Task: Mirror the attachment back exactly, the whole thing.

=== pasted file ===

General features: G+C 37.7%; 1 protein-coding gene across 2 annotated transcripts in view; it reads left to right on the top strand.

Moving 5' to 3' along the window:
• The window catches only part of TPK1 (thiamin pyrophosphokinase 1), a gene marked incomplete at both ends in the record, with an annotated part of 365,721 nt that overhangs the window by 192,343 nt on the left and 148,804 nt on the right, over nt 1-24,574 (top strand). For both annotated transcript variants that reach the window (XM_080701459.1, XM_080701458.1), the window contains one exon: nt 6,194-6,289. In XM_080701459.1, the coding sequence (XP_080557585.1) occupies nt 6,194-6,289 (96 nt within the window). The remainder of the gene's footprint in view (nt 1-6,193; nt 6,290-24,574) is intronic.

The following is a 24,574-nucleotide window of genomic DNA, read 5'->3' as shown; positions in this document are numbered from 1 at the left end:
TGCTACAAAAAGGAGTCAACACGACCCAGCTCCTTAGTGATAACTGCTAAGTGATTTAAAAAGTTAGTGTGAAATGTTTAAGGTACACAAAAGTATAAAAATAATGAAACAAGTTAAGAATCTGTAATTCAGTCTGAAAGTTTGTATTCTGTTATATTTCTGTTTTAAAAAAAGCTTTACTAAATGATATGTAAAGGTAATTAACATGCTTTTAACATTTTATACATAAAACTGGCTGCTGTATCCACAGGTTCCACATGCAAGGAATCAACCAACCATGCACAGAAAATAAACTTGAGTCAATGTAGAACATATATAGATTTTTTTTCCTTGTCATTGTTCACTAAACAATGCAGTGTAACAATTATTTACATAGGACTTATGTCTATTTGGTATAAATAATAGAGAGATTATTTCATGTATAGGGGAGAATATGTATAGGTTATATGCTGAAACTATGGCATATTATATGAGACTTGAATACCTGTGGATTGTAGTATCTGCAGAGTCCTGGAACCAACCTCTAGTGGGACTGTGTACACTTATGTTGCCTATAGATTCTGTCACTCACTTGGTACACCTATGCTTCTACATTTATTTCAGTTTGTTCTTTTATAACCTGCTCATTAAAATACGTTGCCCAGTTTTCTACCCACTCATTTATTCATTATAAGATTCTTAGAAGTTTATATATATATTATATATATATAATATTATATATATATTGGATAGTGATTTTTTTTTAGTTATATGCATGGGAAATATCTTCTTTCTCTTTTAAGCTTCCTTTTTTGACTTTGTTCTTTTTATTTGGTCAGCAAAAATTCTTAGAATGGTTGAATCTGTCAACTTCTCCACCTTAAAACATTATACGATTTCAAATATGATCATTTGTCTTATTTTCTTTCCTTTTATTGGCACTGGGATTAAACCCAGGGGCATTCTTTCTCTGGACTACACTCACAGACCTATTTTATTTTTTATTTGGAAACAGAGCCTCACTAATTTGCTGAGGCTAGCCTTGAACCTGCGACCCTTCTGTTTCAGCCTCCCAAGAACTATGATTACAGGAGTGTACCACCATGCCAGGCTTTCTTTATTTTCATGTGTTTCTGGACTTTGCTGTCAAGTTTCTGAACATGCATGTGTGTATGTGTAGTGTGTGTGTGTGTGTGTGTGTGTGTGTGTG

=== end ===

General features: G+C 37.7%; 1 protein-coding gene across 2 annotated transcripts in view; it reads left to right on the top strand.

Moving 5' to 3' along the window:
• The window catches only part of TPK1 (thiamin pyrophosphokinase 1), a gene marked incomplete at both ends in the record, with an annotated part of 365,721 nt that overhangs the window by 192,343 nt on the left and 148,804 nt on the right, over nt 1-24,574 (top strand). For both annotated transcript variants that reach the window (XM_080701459.1, XM_080701458.1), the window contains one exon: nt 6,194-6,289. In XM_080701459.1, the coding sequence (XP_080557585.1) occupies nt 6,194-6,289 (96 nt within the window). The remainder of the gene's footprint in view (nt 1-6,193; nt 6,290-24,574) is intronic.

The following is a 24,574-nucleotide window of genomic DNA, read 5'->3' as shown; positions in this document are numbered from 1 at the left end:
TGCTACAAAAAGGAGTCAACACGACCCAGCTCCTTAGTGATAACTGCTAAGTGATTTAAAAAGTTAGTGTGAAATGTTTAAGGTACACAAAAGTATAAAAATAATGAAACAAGTTAAGAATCTGTAATTCAGTCTGAAAGTTTGTATTCTGTTATATTTCTGTTTTAAAAAAAGCTTTACTAAATGATATGTAAAGGTAATTAACATGCTTTTAACATTTTATACATAAAACTGGCTGCTGTATCCACAGGTTCCACATGCAAGGAATCAACCAACCATGCACAGAAAATAAACTTGAGTCAATGTAGAACATATATAGATTTTTTTTCCTTGTCATTGTTCACTAAACAATGCAGTGTAACAATTATTTACATAGGACTTATGTCTATTTGGTATAAATAATAGAGAGATTATTTCATGTATAGGGGAGAATATGTATAGGTTATATGCTGAAACTATGGCATATTATATGAGACTTGAATACCTGTGGATTGTAGTATCTGCAGAGTCCTGGAACCAACCTCTAGTGGGACTGTGTACACTTATGTTGCCTATAGATTCTGTCACTCACTTGGTACACCTATGCTTCTACATTTATTTCAGTTTGTTCTTTTATAACCTGCTCATTAAAATACGTTGCCCAGTTTTCTACCCACTCATTTATTCATTATAAGATTCTTAGAAGTTTATATATATATTATATATATATAATATTATATATATATTGGATAGTGATTTTTTTTTAGTTATATGCATGGGAAATATCTTCTTTCTCTTTTAAGCTTCCTTTTTTGACTTTGTTCTTTTTATTTGGTCAGCAAAAATTCTTAGAATGGTTGAATCTGTCAACTTCTCCACCTTAAAACATTATACGATTTCAAATATGATCATTTGTCTTATTTTCTTTCCTTTTATTGGCACTGGGATTAAACCCAGGGGCATTCTTTCTCTGGACTACACTCACAGACCTATTTTATTTTTTATTTGGAAACAGAGCCTCACTAATTTGCTGAGGCTAGCCTTGAACCTGCGACCCTTCTGTTTCAGCCTCCCAAGAACTATGATTACAGGAGTGTACCACCATGCCAGGCTTTCTTTATTTTCATGTGTTTCTGGACTTTGCTGTCAAGTTTCTGAACATGCATGTGTGTATGTGTAGTGTGTGTGTGTGTGTGTGTGTGTGTGTGTG